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Raid Controller Failure

Help!! - Windows Server 2008 R2 - using embedded Raid ICH8R controller (custom build server) has 2 arrays (one boot, and one data) each array is Raid1.  3 of 4 drives are showing "an error has occurred.. and when windows loads, it only shows the boot drive not the data drive.  I have had several comments in the past about not trusting the embedded Raid controller and am thinking that I should change to a different one. I did remove one of the data drives and connected to a different computer and the data is there and the drive is readable.

Question.. what would be the best way to proceed here with the goal of having a different RAID controller (I'm guessing) and being able to recover / rebuild the arrays.  Thank you for your help. - Bill
William Larkin
William Larkin
2 Solutions
Paul MacDonaldDirector, Information SystemsCommented:
I disagree about trusting embedded controllers, but if you insist on moving to an expansion card-based controller your best bet would be to
  1) Get/install new RAID controller(s)
  2) Get/install new hard drive(s) on new RAID controller(s)
  3) Use a third-party product to image the old drives' data to the new drives
  4) ???
  5) Profit

Since you seem pretty sure the data still exists on all the drives, you might consider keeping one of each set in reserve and trying to get the embedded RAID controller(s) to see the remaining drives.  The controllers will report the RAID arrays as degraded (because one drive in each array will appear to be missing - because it is), but the array should still work and there's no risk you'll lose anything.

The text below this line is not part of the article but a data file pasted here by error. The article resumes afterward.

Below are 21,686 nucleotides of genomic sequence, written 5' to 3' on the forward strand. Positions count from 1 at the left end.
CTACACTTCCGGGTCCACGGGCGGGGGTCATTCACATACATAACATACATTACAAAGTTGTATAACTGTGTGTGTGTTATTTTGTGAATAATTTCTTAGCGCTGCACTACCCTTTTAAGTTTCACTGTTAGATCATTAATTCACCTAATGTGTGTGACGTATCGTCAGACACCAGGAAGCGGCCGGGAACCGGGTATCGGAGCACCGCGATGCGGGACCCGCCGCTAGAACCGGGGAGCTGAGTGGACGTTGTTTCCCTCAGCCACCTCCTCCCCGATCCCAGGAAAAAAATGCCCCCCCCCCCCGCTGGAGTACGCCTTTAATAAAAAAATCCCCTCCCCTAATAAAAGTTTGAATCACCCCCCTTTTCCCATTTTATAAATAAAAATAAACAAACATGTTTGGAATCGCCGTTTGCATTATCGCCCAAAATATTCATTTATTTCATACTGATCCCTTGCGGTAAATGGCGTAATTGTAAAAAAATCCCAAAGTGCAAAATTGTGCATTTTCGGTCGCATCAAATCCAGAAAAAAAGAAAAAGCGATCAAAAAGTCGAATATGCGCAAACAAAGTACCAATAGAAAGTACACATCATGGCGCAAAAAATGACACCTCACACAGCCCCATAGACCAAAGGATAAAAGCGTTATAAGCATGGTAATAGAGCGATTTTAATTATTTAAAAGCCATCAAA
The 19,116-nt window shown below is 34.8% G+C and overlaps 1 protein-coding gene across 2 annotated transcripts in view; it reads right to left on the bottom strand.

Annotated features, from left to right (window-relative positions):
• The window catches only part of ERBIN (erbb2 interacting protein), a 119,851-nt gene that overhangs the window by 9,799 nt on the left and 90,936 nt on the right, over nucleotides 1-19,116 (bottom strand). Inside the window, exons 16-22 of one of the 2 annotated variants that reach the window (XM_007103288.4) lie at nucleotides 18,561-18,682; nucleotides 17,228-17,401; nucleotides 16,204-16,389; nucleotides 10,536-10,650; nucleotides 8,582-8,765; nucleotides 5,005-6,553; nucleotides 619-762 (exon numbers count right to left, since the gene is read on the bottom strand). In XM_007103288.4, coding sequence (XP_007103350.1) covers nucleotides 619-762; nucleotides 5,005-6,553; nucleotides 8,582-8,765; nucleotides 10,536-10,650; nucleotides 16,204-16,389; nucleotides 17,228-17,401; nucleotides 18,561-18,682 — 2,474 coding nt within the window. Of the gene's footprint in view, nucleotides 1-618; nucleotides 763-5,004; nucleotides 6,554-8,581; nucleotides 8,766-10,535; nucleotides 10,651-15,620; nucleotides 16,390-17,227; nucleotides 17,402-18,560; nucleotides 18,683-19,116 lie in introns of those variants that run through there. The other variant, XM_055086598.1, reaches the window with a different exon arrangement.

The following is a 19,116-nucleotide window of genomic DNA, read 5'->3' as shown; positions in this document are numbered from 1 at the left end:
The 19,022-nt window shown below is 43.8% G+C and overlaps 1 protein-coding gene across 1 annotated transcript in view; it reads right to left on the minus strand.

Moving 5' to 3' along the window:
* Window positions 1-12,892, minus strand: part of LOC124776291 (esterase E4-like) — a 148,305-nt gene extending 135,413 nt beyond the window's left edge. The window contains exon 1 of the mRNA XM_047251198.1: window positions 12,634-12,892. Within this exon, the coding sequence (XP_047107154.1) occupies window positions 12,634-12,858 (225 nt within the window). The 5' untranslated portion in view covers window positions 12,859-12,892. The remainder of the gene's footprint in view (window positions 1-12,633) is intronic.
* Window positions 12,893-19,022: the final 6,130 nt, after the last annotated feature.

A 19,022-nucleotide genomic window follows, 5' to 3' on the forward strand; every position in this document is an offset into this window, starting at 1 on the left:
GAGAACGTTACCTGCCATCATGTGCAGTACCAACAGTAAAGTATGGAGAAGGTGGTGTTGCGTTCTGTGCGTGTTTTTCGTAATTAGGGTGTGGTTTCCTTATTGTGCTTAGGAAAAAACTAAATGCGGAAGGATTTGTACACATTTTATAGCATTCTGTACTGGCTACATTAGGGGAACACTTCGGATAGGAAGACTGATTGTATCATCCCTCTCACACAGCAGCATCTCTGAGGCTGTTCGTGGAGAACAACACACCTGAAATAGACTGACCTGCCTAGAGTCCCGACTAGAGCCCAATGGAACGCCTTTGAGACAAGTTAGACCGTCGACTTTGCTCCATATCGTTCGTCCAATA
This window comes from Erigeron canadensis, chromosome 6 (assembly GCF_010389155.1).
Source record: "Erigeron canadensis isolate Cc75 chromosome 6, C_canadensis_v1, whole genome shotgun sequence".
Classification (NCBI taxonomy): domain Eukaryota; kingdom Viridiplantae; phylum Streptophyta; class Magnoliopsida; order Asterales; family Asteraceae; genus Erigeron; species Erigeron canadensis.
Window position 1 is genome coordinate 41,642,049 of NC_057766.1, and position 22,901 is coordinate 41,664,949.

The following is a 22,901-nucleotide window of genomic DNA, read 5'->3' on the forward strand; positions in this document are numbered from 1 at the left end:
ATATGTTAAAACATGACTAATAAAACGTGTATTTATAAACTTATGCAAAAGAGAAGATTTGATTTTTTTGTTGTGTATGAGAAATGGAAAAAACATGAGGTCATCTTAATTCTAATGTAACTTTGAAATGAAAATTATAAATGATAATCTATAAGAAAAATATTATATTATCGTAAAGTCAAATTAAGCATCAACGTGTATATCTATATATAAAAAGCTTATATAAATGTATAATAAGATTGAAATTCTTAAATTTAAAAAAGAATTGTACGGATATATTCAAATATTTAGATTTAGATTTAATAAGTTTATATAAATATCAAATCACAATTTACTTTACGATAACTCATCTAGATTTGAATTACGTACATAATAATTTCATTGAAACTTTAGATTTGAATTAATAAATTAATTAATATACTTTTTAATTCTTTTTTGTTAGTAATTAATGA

I would agree with Paul, imbedded RAID controllers aren't necessarily a bad thing, they're just directly on your motherboard and failure means either getting a new motherboard or (more logical) get a RAID controller card.

I've changed out motherboards using a simple striped volume and the volume hasn't needed to be formatted or rebuilt after I configured the RAID array as the same striped volume including the 2 drives.  I don't see why you couldn't do the same if you suspect a RAID controller malfunction and replace the controller with a SCSI or SATA RAID controller card.
William LarkinAuthor Commented:
Thank you both for your help.. I am still in this process and will be using your suggestions to remedy the problem. I was able to see the data on one of the mirrored drives which I have temporarily copied to a workstation and the information is being utilized there which has given me more time to determine the exact problem that I'm dealing with. I do  suspect that the hot swap drive module (the backplane) might be the culprit. I will try to post when finished as to the outcome.
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